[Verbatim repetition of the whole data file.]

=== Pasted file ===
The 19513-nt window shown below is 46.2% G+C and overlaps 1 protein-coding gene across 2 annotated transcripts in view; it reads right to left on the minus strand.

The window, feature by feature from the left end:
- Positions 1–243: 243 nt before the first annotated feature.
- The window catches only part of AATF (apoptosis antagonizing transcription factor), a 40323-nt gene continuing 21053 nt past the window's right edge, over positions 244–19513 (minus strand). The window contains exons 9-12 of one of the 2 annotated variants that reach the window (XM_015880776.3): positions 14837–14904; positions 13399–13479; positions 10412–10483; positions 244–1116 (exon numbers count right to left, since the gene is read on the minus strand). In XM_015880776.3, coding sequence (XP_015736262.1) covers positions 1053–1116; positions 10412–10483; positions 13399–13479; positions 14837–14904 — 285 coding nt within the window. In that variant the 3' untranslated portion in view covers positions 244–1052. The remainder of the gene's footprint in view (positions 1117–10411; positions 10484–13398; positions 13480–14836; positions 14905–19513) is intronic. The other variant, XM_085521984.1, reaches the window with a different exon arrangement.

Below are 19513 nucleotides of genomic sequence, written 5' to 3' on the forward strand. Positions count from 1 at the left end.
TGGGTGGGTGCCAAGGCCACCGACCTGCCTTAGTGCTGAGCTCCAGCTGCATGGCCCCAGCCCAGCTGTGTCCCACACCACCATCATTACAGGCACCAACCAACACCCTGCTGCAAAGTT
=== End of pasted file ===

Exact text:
The 19513-nt window shown below is 46.2% G+C and overlaps 1 protein-coding gene across 2 annotated transcripts in view; it reads right to left on the minus strand.

The window, feature by feature from the left end:
- Positions 1–243: 243 nt before the first annotated feature.
- The window catches only part of AATF (apoptosis antagonizing transcription factor), a 40323-nt gene continuing 21053 nt past the window's right edge, over positions 244–19513 (minus strand). The window contains exons 9-12 of one of the 2 annotated variants that reach the window (XM_015880776.3): positions 14837–14904; positions 13399–13479; positions 10412–10483; positions 244–1116 (exon numbers count right to left, since the gene is read on the minus strand). In XM_015880776.3, coding sequence (XP_015736262.1) covers positions 1053–1116; positions 10412–10483; positions 13399–13479; positions 14837–14904 — 285 coding nt within the window. In that variant the 3' untranslated portion in view covers positions 244–1052. The remainder of the gene's footprint in view (positions 1117–10411; positions 10484–13398; positions 13480–14836; positions 14905–19513) is intronic. The other variant, XM_085521984.1, reaches the window with a different exon arrangement.

Below are 19513 nucleotides of genomic sequence, written 5' to 3' on the forward strand. Positions count from 1 at the left end.
TGGGTGGGTGCCAAGGCCACCGACCTGCCTTAGTGCTGAGCTCCAGCTGCATGGCCCCAGCCCAGCTGTGTCCCACACCACCATCATTACAGGCACCAACCAACACCCTGCTGCAAAGTT